Compare the ways in which crime is presented in Moll Flanders and Roxana? Assess how far these criminal episodes have a continuing appeal
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Oladayo Shomuyiwa St Thomas More R.C School Candidate no. 7160 Center Number: 12632 Compare the ways in which crime is presented in Moll Flanders and Roxana? Assess how far these criminal episodes have a continuing appeal Furbank and Owen have recored more than 600 works by Defoe they have concluded the more famous titles are Roxana and Moll Flanders. Coleridge himself stated that ' Roxana and Moll Flanders stand among the few great English novels which we can call indisputably great'. These two novels explore the lives of women in the early 18th century and how crime was often a woman's key to survival. The novels are set and centered in different locations in the world the 1720's. The geographical settings and mobility of the characters express their personal ambition to be known, respected and to have the finer things in life. First and foremost, before looking into the criminal lives Moll Flanders and Roxana both led, their reasons for engaging into crime has to be considered. Moll Flanders was a child born into poverty, she was born in Newgate prison, it is ironic that she tells her reader that she was 'born into a jail cell', here it seems as though Moll Flanders life is predestined, that crime was her path in life. Moll Flanders, a street educated woman thrived upon crime as a way to escape the jagged teeth of poverty and also to live a lavish lifestyle. Roxana is a well-educated and well-bred woman, but her life of crime begins when her husband abandons her and she is left with five children. With the encouragement from Amy, her maid she turns from a virtuous woman to an immoral whore. Defoe sympathizes with woman in these times, as they were powerless in terms of marriage. Women were condemned if they had children, without being married and more to the point women were ignored and not protected by the government.
The relationship between crime and identity has to be explored. For example Moll's name is a common slang term in these times for a woman of low repute, often the girlfriend of a professional thief, Flanders was a term to describe women in prostitution. In Roxana where Roxana leaves her lavish life momentarily, she takes up Quaker dressing. This way of dressing is a drastic change from her lavish gorgeous dresses, which emphasis the change from her high life and erotic encounters to a simple way of living. Roaxna Turkish dress reveals her criminal identity as a courtesan. It interesting as their names are clear indications of their true identities and purposes. Roxana and Moll Flanders hide away behind their names and costumes to protect their identity, however their hidden identities explain that they don't want to accept who they and are afraid of who they are and how people will react to them like in Robinson Crusoe. Defoe creates characters similar to how he felt about himself as he even changed his name from Foe to Defoe. Crime is presented by the association with the devil's works in both of these novels. Firstly it has to be considered that crime in the 16th century was seen either as the work of the influence of the devil, considering at this period people tended to be very superstitious. In Moll Flanders, Moll believes the crimes she commits is caused by her devil, it says in the text 'She had enough to work on but the devil sends her out unto the streets'. It is interesting as Moll describes the Devil as a person Moll also refers to herself as a 'busy devil'. The language used here is very interesting as the word busy often refers to hard work or a dedication to work, whereas the word devil contradicts the word busy as devil associates with evil or negative works, which causes an overall effect of irony.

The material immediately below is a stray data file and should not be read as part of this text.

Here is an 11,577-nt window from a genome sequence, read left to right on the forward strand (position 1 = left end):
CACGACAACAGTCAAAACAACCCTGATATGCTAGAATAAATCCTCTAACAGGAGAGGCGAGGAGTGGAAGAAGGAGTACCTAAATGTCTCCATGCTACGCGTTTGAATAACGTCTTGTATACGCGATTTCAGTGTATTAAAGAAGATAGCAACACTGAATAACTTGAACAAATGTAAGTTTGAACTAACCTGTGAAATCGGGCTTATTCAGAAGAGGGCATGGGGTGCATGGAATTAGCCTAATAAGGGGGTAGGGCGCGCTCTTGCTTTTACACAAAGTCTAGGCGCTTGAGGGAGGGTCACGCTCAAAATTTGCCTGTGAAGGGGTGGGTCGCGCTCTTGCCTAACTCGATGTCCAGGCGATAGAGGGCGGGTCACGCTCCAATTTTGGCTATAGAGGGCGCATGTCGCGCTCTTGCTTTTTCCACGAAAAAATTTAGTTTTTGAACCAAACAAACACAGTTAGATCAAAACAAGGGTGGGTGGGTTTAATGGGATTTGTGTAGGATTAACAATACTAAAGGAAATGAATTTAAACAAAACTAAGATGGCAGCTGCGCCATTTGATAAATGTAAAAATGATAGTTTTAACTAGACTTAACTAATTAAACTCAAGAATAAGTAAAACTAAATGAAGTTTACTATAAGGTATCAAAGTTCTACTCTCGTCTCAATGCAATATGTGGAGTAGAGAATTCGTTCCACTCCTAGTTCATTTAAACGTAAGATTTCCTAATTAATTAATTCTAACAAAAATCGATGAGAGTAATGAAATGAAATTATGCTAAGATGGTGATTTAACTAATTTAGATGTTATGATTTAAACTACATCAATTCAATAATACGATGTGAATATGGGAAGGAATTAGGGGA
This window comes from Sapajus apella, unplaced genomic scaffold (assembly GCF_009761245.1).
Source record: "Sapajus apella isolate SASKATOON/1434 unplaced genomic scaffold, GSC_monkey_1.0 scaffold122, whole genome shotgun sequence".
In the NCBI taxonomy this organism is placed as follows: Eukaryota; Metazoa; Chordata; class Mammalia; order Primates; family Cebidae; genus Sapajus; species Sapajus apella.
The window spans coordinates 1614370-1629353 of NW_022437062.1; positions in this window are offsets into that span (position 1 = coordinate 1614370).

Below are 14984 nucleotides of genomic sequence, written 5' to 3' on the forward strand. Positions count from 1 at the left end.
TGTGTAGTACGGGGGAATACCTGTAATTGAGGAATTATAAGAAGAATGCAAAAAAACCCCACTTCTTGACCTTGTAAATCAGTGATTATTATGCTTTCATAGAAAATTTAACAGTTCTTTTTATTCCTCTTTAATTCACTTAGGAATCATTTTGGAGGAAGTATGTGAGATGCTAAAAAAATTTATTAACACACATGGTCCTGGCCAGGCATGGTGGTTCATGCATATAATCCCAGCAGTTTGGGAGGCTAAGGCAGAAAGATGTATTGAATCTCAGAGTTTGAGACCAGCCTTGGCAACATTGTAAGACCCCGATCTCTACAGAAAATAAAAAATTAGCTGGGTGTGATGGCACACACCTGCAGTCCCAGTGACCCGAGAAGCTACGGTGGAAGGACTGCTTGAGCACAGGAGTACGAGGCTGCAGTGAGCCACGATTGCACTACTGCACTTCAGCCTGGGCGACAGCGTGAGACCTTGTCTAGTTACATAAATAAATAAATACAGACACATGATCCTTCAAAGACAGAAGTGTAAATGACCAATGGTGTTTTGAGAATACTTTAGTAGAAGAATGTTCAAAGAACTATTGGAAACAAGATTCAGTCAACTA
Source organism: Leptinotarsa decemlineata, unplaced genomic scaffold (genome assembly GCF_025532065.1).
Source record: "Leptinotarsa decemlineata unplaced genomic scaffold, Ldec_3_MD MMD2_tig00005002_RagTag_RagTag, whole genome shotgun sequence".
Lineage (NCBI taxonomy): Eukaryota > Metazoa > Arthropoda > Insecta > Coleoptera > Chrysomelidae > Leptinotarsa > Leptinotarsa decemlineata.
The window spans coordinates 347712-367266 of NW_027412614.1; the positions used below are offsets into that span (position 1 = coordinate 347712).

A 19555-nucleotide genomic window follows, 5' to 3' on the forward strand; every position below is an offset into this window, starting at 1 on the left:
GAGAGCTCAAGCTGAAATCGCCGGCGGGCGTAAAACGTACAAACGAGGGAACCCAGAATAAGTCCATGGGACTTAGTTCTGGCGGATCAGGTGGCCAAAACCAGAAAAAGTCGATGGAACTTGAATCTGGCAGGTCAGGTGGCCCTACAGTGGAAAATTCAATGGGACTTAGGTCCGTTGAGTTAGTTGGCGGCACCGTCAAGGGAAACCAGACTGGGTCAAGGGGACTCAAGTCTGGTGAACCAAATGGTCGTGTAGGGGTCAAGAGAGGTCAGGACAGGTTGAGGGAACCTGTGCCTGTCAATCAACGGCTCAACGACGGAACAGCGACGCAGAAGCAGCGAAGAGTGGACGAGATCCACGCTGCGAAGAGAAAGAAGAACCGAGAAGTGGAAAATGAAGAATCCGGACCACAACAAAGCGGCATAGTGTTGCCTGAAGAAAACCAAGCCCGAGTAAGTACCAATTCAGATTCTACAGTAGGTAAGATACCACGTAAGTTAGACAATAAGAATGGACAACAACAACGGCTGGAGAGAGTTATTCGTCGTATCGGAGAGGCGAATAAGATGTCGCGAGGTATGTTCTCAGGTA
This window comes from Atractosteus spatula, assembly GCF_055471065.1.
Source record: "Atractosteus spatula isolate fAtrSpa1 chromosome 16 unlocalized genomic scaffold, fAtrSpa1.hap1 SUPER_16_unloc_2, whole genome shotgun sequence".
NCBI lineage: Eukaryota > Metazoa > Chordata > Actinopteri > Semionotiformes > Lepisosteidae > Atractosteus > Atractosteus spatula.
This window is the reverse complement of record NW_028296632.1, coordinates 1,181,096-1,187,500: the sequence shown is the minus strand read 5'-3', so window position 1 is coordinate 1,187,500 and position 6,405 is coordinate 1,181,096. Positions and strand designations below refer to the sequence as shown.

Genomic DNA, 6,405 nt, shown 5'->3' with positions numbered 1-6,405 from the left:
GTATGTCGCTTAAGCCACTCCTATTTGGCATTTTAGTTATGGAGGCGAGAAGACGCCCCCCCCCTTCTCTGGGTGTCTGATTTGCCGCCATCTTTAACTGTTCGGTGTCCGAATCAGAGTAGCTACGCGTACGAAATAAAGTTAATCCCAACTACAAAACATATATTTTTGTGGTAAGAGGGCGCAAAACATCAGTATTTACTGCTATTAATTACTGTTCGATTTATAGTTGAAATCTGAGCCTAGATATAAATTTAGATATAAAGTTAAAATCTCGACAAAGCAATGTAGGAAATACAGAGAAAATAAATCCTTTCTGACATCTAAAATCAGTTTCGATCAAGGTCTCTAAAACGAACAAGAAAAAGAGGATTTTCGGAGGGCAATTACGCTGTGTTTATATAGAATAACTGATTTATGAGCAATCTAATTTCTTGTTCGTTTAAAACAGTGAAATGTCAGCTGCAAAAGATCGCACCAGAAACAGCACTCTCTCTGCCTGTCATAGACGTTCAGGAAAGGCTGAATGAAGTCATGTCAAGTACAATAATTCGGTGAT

It seems as though the boat incident could have been a sign trying to encourage them to leave their immoral lifestyle. This is similar in Dr Fasutus written by Christopher Marlowe, where Faustus is given countless opportunities to give up he corrupt lifestyle but refuses. This has a continuing appeal, as the audience is puzzled and literally frustrated at Roxana for not giving up her life of crime. Another crime Roxana commits against herself, besides selling her body is even when she reaches her preferred status, as she is highly respected through Europe her crime is being not able give up her life of vice even when she is living comfortably. In comparing how crime is presented it is worthwhile considering how both the stories end. It is ironic despite the fact that Moll committed a lot of crimes she still has a happy ending. It is almost as if that if she didn't commit those crimes she wouldn't have not gone to prison in Virginia, which again is ironic as her mother was also sentenced to death for theft, but she lucky leave the prison with her new lover. It gives the impression that an at times crime does pay. Whereas in Roxana she pays dearly for her life of crime, she falls into heavy sickness and dies. Defoe may have did this to express his personal feelings that those who do not have any reason to indulge in crime should stay away from crime, it could be argued that Roxana necessarily didn't have to indulge in crime as she was highly educated and could have gained wealth in any other way. The overall appeal of both of these novels to modern day audience is the suspense, intrigue and tension that are built when the reader asks them self 'will they be caught'. Concluding to this Roxana is a woman fatally torn between the dull virtue of middle-class respectability and the evil attractions of the beckoning city lights. Moll Flanders is woman who is strong in determination and saw crime as her only option to live well as many other women.
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